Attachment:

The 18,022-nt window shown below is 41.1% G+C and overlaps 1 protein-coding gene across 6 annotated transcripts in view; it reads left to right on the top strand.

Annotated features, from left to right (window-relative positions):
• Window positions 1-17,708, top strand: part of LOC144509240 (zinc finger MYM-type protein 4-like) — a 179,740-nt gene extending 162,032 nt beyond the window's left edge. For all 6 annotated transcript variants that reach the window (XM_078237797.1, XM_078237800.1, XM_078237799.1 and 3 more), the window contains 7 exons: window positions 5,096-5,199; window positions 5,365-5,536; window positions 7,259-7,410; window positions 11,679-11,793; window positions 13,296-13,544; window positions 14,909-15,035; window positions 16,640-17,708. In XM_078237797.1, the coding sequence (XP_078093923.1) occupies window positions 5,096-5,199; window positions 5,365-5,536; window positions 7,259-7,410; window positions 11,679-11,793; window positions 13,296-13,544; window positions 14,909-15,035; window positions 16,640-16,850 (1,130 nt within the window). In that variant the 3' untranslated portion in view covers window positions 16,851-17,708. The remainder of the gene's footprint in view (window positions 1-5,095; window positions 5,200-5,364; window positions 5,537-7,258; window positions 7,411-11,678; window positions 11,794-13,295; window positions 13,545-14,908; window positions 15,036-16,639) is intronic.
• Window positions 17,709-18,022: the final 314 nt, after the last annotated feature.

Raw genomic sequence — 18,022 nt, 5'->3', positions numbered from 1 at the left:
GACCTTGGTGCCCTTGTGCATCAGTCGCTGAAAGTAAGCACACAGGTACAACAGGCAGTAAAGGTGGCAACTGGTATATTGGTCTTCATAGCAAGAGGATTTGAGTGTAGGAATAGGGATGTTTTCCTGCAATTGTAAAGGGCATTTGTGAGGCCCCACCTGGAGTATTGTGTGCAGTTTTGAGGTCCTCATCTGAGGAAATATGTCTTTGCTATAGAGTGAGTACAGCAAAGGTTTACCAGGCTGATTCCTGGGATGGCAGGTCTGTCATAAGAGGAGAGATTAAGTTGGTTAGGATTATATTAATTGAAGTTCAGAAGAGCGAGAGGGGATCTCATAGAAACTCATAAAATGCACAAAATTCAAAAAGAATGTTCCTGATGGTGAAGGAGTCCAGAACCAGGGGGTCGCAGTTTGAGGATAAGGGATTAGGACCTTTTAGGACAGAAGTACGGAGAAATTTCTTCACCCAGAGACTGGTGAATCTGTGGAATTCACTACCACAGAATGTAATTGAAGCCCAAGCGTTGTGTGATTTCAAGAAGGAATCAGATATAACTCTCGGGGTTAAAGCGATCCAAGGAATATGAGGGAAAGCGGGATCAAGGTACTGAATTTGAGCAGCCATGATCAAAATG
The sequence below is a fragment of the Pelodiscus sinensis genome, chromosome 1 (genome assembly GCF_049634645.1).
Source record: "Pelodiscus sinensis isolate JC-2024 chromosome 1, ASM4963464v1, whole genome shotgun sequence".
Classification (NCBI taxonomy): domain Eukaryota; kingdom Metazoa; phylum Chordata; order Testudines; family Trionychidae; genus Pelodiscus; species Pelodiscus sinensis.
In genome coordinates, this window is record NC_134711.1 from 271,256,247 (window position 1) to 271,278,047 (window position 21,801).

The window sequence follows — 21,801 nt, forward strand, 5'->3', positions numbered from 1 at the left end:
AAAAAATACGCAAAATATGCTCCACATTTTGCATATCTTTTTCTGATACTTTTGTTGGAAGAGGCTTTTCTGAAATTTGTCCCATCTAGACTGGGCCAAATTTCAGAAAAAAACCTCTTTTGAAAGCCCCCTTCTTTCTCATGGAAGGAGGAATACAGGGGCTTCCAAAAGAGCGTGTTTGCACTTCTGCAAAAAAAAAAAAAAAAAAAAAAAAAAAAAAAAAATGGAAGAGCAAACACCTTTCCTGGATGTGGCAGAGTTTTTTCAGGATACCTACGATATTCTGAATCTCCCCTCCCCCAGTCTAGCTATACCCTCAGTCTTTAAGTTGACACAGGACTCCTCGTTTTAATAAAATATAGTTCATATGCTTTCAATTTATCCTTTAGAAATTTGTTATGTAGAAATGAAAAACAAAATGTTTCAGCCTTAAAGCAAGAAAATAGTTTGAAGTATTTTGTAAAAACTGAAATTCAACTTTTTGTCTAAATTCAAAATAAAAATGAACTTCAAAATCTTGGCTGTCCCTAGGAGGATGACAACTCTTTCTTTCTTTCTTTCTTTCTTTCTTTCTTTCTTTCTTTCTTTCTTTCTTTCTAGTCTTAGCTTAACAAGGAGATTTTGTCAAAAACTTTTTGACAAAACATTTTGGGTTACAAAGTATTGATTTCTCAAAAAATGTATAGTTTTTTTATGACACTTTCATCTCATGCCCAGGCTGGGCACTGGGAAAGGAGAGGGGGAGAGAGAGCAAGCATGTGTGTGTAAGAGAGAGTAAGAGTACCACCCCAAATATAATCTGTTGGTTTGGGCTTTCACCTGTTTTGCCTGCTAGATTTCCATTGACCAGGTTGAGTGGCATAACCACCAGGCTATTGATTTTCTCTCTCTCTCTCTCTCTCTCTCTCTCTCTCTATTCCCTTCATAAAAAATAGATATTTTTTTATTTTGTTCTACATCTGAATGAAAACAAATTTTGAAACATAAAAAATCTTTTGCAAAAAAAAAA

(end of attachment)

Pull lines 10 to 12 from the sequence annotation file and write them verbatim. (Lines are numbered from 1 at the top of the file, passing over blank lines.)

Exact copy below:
In genome coordinates, this window is record NC_134711.1 from 271,256,247 (window position 1) to 271,278,047 (window position 21,801).

The window sequence follows — 21,801 nt, forward strand, 5'->3', positions numbered from 1 at the left end:
AAAAAATACGCAAAATATGCTCCACATTTTGCATATCTTTTTCTGATACTTTTGTTGGAAGAGGCTTTTCTGAAATTTGTCCCATCTAGACTGGGCCAAATTTCAGAAAAAAACCTCTTTTGAAAGCCCCCTTCTTTCTCATGGAAGGAGGAATACAGGGGCTTCCAAAAGAGCGTGTTTGCACTTCTGCAAAAAAAAAAAAAAAAAAAAAAAAAAAAAAAAAATGGAAGAGCAAACACCTTTCCTGGATGTGGCAGAGTTTTTTCAGGATACCTACGATATTCTGAATCTCCCCTCCCCCAGTCTAGCTATACCCTCAGTCTTTAAGTTGACACAGGACTCCTCGTTTTAATAAAATATAGTTCATATGCTTTCAATTTATCCTTTAGAAATTTGTTATGTAGAAATGAAAAACAAAATGTTTCAGCCTTAAAGCAAGAAAATAGTTTGAAGTATTTTGTAAAAACTGAAATTCAACTTTTTGTCTAAATTCAAAATAAAAATGAACTTCAAAATCTTGGCTGTCCCTAGGAGGATGACAACTCTTTCTTTCTTTCTTTCTTTCTTTCTTTCTTTCTTTCTTTCTTTCTTTCTTTCTAGTCTTAGCTTAACAAGGAGATTTTGTCAAAAACTTTTTGACAAAACATTTTGGGTTACAAAGTATTGATTTCTCAAAAAATGTATAGTTTTTTTATGACACTTTCATCTCATGCCCAGGCTGGGCACTGGGAAAGGAGAGGGGGAGAGAGAGCAAGCATGTGTGTGTAAGAGAGAGTAAGAGTACCACCCCAAATATAATCTGTTGGTTTGGGCTTTCACCTGTTTTGCCTGCTAGATTTCCATTGACCAGGTTGAGTGGCATAACCACCAGGCTATTGATTTTCTCTCTCTCTCTCTCTCTCTCTCTCTCTCTCTATTCCCTTCATAAAAAATAGATATTTTTTTATTTTGTTCTACATCTGAATGAAAACAAATTTTGAAACATAAAAAATCTTTTGCAAAAAAAAAA